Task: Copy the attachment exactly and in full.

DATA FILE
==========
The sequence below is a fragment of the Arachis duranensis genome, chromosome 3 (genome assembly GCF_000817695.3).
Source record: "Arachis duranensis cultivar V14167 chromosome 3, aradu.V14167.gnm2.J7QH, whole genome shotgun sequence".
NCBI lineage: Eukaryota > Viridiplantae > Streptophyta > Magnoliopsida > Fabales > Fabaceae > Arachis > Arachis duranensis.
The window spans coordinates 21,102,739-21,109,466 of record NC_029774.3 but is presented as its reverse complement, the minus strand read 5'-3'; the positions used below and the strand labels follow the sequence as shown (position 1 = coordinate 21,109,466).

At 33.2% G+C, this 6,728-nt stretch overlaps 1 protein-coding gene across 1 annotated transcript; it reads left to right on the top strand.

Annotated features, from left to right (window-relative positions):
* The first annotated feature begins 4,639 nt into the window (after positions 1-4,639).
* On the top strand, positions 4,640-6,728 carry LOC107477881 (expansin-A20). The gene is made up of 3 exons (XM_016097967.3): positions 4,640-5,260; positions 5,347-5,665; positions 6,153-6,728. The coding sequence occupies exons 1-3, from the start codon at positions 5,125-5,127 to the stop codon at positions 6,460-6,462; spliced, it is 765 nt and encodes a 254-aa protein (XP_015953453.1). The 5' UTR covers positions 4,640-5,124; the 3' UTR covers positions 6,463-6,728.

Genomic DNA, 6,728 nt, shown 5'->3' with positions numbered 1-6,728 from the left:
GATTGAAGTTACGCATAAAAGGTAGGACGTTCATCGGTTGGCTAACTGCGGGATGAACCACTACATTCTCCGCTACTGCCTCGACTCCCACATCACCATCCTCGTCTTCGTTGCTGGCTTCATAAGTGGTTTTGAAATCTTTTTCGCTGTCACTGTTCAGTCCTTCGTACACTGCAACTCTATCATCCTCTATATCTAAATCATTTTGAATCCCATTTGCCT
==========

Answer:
The sequence below is a fragment of the Arachis duranensis genome, chromosome 3 (genome assembly GCF_000817695.3).
Source record: "Arachis duranensis cultivar V14167 chromosome 3, aradu.V14167.gnm2.J7QH, whole genome shotgun sequence".
NCBI lineage: Eukaryota > Viridiplantae > Streptophyta > Magnoliopsida > Fabales > Fabaceae > Arachis > Arachis duranensis.
The window spans coordinates 21,102,739-21,109,466 of record NC_029774.3 but is presented as its reverse complement, the minus strand read 5'-3'; the positions used below and the strand labels follow the sequence as shown (position 1 = coordinate 21,109,466).

At 33.2% G+C, this 6,728-nt stretch overlaps 1 protein-coding gene across 1 annotated transcript; it reads left to right on the top strand.

Annotated features, from left to right (window-relative positions):
* The first annotated feature begins 4,639 nt into the window (after positions 1-4,639).
* On the top strand, positions 4,640-6,728 carry LOC107477881 (expansin-A20). The gene is made up of 3 exons (XM_016097967.3): positions 4,640-5,260; positions 5,347-5,665; positions 6,153-6,728. The coding sequence occupies exons 1-3, from the start codon at positions 5,125-5,127 to the stop codon at positions 6,460-6,462; spliced, it is 765 nt and encodes a 254-aa protein (XP_015953453.1). The 5' UTR covers positions 4,640-5,124; the 3' UTR covers positions 6,463-6,728.

Genomic DNA, 6,728 nt, shown 5'->3' with positions numbered 1-6,728 from the left:
GATTGAAGTTACGCATAAAAGGTAGGACGTTCATCGGTTGGCTAACTGCGGGATGAACCACTACATTCTCCGCTACTGCCTCGACTCCCACATCACCATCCTCGTCTTCGTTGCTGGCTTCATAAGTGGTTTTGAAATCTTTTTCGCTGTCACTGTTCAGTCCTTCGTACACTGCAACTCTATCATCCTCTATATCTAAATCATTTTGAATCCCATTTGCCT